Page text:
18
Dec

The battle of the molecules

Austin, Texas – Nothings too small for politicians to debate. Even molecules. Rep. Scott Hochberg, D-Houston, apparently thought his idea of making Rice Universitys Nobel Prize-winning buckyball the official Texas molecule would glide through the Legislature unopposed.

But Hochberg, a Rice alum and an electrical engineer tutored in the arguments of science, should have known better.

University of Texas chemist Jonathan Sessler has another candidate for the Texas title: his Texaphyrin, a 9-year-old, engineered molecule undergoing tests as a delivery system for anti-cancer drugs.

For one thing, Sessler says buckyballs – the whimsically nicknamed form of carbon discovered by Rice chemists Rick Smalley and Robert Curl – belong to nature and, therefore, arent specifically Texan. Sessler, on the other hand, designed his Texaphyrin, for which a patent is pending, in the shape of a two-dimensional Frisbee with a five-point Lone Star in the middle of it.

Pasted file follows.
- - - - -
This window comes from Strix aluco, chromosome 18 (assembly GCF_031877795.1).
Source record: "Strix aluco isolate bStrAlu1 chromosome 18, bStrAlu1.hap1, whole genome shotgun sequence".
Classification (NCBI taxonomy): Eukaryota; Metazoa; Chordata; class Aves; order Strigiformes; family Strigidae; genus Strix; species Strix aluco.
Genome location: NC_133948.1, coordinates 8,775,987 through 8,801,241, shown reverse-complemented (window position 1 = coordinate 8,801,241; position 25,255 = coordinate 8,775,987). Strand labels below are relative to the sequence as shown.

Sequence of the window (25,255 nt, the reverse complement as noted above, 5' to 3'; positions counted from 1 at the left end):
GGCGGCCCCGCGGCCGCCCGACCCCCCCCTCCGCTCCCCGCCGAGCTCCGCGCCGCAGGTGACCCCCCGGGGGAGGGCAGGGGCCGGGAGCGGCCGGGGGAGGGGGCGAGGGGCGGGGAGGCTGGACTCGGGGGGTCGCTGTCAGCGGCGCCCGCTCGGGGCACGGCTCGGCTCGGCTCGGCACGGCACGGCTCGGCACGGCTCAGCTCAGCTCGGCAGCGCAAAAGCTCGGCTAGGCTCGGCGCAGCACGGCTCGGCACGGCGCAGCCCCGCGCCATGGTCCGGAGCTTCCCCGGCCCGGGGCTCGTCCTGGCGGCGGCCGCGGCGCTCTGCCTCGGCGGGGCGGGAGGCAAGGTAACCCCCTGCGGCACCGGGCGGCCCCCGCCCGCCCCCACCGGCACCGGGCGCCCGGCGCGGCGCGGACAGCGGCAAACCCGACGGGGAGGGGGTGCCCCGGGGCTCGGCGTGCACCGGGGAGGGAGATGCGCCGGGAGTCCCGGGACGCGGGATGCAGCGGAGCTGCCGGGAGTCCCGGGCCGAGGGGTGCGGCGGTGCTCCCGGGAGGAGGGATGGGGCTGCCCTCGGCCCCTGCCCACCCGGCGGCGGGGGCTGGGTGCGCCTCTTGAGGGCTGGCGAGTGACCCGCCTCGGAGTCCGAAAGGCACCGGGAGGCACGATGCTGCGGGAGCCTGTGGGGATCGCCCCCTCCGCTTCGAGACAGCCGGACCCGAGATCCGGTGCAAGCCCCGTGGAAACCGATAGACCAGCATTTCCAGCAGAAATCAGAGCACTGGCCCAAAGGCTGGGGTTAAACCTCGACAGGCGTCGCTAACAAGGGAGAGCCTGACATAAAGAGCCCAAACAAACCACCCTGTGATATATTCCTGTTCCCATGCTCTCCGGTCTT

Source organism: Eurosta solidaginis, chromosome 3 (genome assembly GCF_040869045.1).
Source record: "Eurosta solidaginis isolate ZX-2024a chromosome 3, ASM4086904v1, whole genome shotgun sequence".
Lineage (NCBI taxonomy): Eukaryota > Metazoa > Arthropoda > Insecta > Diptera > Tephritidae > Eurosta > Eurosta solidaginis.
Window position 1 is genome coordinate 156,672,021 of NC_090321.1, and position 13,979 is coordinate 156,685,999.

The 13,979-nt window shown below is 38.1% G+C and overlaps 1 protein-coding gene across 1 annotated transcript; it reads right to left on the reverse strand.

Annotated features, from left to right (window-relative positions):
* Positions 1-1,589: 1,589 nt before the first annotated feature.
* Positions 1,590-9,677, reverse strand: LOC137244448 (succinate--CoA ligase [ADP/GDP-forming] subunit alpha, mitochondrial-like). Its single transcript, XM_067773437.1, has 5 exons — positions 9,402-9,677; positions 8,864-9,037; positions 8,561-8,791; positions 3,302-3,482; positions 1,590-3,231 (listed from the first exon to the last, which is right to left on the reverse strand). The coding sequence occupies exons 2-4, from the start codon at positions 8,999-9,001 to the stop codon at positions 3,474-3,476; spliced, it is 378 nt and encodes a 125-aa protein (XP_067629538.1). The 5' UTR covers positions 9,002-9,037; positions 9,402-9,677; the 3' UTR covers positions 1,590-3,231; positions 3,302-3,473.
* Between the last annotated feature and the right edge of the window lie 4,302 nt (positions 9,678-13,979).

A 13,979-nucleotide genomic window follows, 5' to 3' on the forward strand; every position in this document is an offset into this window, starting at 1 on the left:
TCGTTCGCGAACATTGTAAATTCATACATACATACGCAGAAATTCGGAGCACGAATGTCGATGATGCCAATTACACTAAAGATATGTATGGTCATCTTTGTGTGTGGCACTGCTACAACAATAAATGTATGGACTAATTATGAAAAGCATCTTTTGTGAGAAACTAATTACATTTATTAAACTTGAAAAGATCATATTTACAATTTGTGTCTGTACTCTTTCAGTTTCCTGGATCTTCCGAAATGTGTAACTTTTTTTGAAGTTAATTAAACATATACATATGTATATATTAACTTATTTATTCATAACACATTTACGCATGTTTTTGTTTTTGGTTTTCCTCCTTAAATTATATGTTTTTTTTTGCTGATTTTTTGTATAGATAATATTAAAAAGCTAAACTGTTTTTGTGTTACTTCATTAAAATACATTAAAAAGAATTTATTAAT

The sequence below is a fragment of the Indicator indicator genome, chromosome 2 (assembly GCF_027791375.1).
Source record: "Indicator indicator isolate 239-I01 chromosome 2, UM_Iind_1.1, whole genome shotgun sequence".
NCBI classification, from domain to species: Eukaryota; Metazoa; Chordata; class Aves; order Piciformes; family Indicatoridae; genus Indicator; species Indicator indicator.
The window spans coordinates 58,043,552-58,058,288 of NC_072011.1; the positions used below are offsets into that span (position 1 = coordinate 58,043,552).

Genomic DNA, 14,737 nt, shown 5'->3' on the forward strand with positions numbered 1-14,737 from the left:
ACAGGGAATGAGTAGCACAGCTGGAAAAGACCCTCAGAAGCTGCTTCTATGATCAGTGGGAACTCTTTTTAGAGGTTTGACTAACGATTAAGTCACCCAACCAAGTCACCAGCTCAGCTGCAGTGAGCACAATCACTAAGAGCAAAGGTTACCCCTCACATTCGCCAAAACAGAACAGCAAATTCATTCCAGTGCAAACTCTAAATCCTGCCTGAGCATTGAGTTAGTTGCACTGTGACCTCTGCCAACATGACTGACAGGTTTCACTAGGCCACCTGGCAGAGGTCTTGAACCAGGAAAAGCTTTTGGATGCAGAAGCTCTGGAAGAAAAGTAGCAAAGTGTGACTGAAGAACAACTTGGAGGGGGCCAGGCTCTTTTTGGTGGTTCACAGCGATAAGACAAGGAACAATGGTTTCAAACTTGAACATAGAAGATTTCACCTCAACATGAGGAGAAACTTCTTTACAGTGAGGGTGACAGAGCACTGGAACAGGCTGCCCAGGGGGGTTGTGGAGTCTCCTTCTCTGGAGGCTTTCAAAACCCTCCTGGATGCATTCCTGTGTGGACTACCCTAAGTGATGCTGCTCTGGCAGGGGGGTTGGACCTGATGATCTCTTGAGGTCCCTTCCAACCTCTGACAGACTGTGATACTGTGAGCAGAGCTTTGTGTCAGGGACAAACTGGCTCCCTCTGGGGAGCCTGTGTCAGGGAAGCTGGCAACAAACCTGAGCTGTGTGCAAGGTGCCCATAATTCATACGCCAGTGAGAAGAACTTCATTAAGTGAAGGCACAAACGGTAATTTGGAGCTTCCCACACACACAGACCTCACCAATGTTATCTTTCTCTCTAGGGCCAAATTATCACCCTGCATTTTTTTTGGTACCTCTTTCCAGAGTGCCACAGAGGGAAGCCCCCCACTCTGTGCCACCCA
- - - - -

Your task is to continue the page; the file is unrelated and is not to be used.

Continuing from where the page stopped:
The buckyball is like the Hope diamond, Sessler said. The scientists picked it up and polished it. But thats a very different kind of beauty than the Sistine Chapel, which came out of a persons brain and hand.

Source: Houston Chronicle

Most viewed Jokes (20)